This is how it goes: a few walk over to the edge of the village square. The music is playing. A few more join. And still others. And they join hands and start the dance.
The Catalan Sardana. I’ve heard it referred to as non-performance dancing. The music is steady, the steps follow their own pattern, not oblivious of the music, but in a subtle reaction to it.
I’ve seen it in Sorede on St. John’s Eve. And I saw it again this Sunday.
I hadn’t yet studied the village calendar and so I hadn’t quite clicked onto this day’s dancing. Ed and I simply had a late start to the day and our walk into town for a pain au chocolat, taken to a café bar for an accompanying grand crème brought us to the square exactly at the moment just before the dance.
Our walk was lovely – blue skies, pink flowers against yellow walls.. or was it blue flowers against yellow walls?
...then a quick dash to the bakery and yes, they still had a couple of pains au chocolat left...
... and now we’re on the square, the lesser square, the one below the great square and we see the small gathering of people.
Obviously ready for a Catalan moment.
No, this is not for show, for tourism, for the likes of me or Ed. They do it for themselves. The sense of Catalan pride that runs through these mountain villages is strong. It’s not aggressive as it may appear south of the border. But it’s there. The donkey pasted to the fender of the car (in a push back against the Spanish bull, the Catalonian people adopted the donkey as their own), the Catalan stripes everywhere. In solidarity. And the dance. Children learn it, adults know it, the elders will not ignore the call when the band starts to play.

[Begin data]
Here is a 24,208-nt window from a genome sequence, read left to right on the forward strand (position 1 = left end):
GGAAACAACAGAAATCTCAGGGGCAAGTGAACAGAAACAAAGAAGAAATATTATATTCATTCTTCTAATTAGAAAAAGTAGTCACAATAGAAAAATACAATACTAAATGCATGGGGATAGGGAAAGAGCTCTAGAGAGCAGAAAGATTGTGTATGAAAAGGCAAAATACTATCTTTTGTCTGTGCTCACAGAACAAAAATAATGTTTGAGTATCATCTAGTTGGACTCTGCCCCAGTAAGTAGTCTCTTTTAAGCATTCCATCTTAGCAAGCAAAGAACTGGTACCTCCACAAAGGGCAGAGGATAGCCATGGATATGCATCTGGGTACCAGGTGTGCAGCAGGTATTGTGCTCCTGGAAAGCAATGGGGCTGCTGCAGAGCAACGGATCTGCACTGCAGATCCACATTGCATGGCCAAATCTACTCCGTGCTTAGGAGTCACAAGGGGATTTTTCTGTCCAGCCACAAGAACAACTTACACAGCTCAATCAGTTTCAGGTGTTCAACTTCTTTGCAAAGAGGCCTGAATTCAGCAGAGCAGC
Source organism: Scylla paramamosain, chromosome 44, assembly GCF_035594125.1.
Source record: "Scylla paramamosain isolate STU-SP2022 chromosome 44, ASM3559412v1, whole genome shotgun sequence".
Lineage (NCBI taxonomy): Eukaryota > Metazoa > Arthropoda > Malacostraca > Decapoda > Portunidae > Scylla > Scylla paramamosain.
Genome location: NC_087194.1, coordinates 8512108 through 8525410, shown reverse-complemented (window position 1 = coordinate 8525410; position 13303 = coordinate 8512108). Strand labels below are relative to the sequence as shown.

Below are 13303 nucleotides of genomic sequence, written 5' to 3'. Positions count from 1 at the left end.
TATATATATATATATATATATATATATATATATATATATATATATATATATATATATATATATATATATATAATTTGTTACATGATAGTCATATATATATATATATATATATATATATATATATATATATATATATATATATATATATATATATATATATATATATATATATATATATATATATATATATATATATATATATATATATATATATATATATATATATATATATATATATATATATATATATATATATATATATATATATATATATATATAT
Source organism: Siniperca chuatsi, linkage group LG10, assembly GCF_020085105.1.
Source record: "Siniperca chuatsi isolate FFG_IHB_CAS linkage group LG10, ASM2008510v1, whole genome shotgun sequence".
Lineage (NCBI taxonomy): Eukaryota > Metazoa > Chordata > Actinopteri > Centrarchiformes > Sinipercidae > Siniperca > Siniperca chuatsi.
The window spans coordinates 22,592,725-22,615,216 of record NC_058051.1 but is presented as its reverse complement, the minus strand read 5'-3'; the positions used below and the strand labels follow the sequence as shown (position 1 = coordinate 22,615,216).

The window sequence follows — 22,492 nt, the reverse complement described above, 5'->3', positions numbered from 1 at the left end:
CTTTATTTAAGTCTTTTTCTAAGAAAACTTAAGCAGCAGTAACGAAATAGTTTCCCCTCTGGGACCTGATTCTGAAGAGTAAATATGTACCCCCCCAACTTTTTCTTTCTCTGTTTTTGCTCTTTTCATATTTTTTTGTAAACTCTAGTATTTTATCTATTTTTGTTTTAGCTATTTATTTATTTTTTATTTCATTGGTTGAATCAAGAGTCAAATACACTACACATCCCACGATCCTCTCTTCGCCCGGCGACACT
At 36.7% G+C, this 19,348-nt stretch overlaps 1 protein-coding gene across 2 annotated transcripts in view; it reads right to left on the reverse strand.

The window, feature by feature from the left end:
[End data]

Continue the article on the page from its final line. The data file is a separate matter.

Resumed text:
At first, only those in Catalan dress dance. But in the next round, many of the villagers come to the circle and join in. And soon there is a circle within the circle.
We sit at the café facing the square and watch. People from the village watch as well. Some start their own circle to the side.
Why is this so emotional for me? People having a good time, very informally, without great pomp or ceremony, children, adults, bouncing fluently, without hesitation, without missteps... I am like my grandmother: everything sincere and from the heart makes my eyes spill over.
We leave before noon. I've put off buying the local fruits and I know our grocer will be closing her shop within minutes. We pick up peaches, strawberries and local eggs. All her stuff inside the store is organic. The outside crates are a mix.
In the late afternoon, I suggest a tame mountain climb. We are at the foot of the Alberes – the eastern hills that form part of the Pyrenee range.
The mountain right behind us has a pretty abbey near the summit and quite lovely views of the Canigou peak and the stretch of the Roussillon plane to the north.
Oh, it’s a lovely first hike! Not demanding – one and a half hours up, one hour down. But every step is exhilarating. The flowers, the Mediterranean cork oaks. The rosemary and lavender, sweet pea and jacob’s ladder. The butterflies.
You can visit the old abbey, purchase its wines, refill your bottle of water. We top ours. Ed pets all visible cats.
The abbey also has a picnic table at the back and a boisterous group of young adults, some with babies, some not quiet there yet, gather there for a Sunday picnic lunch.